This can be another one of those columns that throws a million numbers at fans, explaining statistically why Joe Moorhead’s offenses over the years at Akron and Connecticut and most recently at Fordham have been more successful than John Donovan’s at Vanderbilt and Penn State.
But if Penn State and head coach James Franklin hired Moorhead on Saturday as its next offensive coordinator because of the statistics he piled up at an FCS school, or at Akron or UConn, then shame on them.
Of course, it’s safe to assume they didn’t.
“It’s not the Xs and the Os,” former Penn State defensive coordinator Tom Bradley used to say, “it’s the Jimmys and the Joes” that matter most to coaches. That quote ends up in this column quite often because it’s so true. Mediocre coaches can look great when their players are outstanding. Smart, talented, thoughtful coaches can look pedestrian when they don’t have the horses to run the race. Penn State fans shouldn’t pretend they have the requisite first-hand knowledge yet to say for sure whether Moorhead will be a transitional figure for the program or just another assistant who couldn’t overcome the obstacles that befell Donovan, his predecessor.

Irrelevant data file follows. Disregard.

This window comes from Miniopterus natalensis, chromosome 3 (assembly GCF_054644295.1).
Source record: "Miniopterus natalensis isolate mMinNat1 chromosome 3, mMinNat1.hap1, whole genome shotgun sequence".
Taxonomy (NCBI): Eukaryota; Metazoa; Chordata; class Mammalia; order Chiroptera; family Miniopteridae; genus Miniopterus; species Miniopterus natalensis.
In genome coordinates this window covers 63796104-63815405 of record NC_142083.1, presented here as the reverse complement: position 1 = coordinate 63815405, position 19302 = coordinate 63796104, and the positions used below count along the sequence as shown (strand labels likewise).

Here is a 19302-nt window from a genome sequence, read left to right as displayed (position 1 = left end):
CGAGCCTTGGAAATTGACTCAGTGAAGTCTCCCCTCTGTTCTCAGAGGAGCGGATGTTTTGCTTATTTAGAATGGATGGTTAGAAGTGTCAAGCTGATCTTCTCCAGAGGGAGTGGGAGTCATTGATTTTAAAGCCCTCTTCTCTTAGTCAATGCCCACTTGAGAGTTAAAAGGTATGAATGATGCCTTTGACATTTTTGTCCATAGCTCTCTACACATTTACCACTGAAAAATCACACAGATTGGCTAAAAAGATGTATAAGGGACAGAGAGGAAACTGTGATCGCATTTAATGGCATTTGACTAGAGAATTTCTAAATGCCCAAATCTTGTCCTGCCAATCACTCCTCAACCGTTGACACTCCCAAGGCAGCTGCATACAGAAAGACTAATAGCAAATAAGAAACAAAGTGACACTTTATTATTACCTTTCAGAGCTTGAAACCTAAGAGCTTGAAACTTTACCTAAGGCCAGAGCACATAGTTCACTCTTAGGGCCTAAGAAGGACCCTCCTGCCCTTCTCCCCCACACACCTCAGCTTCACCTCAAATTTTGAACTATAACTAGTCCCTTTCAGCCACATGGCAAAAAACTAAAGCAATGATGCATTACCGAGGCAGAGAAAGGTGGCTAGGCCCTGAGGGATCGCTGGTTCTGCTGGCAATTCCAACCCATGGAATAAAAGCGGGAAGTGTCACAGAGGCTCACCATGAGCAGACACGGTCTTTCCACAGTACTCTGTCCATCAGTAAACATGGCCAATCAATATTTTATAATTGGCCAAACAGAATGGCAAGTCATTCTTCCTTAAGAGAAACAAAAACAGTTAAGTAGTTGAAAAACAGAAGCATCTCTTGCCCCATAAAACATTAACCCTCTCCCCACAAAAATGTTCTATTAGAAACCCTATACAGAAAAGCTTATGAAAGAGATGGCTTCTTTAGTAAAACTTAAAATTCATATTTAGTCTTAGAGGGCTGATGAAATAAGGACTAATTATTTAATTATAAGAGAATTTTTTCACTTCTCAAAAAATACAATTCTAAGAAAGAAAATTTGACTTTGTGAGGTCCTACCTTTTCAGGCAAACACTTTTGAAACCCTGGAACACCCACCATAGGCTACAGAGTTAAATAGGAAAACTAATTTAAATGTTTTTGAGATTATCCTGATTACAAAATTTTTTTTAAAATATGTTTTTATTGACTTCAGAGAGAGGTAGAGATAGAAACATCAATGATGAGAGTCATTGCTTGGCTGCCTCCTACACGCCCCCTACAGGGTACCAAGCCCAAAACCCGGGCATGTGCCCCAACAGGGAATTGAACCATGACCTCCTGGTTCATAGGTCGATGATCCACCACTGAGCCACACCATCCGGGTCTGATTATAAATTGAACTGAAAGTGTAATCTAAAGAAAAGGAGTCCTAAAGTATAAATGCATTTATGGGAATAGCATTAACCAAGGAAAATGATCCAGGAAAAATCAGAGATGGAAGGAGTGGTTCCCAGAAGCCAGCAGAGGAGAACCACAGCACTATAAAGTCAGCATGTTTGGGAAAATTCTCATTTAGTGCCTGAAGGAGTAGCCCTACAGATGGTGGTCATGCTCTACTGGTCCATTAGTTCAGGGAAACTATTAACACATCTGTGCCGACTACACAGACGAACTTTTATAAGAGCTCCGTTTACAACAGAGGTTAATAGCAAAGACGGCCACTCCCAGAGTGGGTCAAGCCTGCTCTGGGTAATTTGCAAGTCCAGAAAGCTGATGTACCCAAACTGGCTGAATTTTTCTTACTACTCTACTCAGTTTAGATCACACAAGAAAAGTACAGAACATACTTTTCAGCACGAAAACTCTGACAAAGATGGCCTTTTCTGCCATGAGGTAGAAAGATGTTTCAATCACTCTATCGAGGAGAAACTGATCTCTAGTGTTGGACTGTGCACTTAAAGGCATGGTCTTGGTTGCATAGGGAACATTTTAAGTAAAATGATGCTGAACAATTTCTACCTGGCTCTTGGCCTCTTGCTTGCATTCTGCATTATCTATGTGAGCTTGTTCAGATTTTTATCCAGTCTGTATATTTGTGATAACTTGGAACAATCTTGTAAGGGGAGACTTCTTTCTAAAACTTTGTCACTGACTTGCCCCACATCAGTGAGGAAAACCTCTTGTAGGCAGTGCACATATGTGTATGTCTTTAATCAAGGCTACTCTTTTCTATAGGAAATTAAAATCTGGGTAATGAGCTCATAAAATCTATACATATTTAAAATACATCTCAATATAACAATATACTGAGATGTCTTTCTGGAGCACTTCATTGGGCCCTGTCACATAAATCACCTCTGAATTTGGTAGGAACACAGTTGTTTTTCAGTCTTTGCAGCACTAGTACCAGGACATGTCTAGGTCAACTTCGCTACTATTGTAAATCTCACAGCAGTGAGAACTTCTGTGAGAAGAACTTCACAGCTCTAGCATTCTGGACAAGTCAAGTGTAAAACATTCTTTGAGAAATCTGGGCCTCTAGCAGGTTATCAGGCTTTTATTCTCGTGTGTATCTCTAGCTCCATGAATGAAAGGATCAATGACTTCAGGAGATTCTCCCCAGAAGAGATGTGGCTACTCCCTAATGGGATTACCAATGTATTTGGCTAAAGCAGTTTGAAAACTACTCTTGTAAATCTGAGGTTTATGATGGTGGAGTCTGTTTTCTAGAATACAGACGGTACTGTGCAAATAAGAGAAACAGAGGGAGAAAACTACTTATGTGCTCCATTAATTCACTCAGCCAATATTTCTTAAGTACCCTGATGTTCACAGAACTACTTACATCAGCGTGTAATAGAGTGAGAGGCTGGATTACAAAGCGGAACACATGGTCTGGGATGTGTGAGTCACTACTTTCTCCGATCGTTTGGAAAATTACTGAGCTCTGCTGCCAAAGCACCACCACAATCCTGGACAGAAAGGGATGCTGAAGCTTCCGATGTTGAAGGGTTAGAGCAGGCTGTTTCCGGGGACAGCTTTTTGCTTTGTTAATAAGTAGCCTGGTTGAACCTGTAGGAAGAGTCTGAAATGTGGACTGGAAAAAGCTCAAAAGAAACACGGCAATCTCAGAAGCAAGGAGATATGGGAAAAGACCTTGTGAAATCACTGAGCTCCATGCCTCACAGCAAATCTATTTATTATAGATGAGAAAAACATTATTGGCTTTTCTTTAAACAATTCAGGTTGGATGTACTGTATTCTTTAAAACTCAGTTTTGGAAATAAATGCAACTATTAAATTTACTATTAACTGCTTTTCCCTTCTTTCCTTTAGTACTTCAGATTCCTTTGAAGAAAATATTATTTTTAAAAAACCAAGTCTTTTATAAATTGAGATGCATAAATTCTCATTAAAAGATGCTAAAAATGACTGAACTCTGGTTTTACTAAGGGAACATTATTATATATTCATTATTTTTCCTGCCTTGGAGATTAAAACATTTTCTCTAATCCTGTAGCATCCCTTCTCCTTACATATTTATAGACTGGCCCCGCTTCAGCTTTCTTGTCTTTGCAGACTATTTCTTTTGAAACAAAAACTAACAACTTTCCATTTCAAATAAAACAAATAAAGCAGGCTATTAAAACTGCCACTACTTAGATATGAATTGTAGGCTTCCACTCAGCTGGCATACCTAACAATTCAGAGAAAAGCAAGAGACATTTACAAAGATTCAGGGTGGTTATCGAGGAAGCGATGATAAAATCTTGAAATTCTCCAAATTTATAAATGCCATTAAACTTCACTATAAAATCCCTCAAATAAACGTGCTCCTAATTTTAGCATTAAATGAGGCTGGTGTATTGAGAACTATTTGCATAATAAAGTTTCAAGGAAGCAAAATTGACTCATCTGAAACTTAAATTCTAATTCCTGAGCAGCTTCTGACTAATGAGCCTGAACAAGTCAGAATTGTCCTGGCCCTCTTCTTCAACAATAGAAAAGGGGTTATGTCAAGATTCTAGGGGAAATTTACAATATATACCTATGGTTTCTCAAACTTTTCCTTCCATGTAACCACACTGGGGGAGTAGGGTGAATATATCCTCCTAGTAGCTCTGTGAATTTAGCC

Good coordinators, though, are ones who can effectively teach a fun system that has been proven successful and easy to learn. That makes Moorhead potentially a very good, solid hire for Franklin.
Not sure if Franklin used this correlation as a measuring stick, but it does help anyone familiar with what Penn State did on offense under Donovan that the Nittany Lions and Fordham both had Army as a common opponent this season.
In fairness to Donovan, Penn State played the Black Knights in a driving rainstorm at Beaver Stadium in October, while Moorhead’s Rams faced them on a beautiful upstate New York night in early September in the season opener. But there was no comparison between how Fordham and Penn State attacked the Army defense.
Fordham scored 37 points. Penn State scored 20.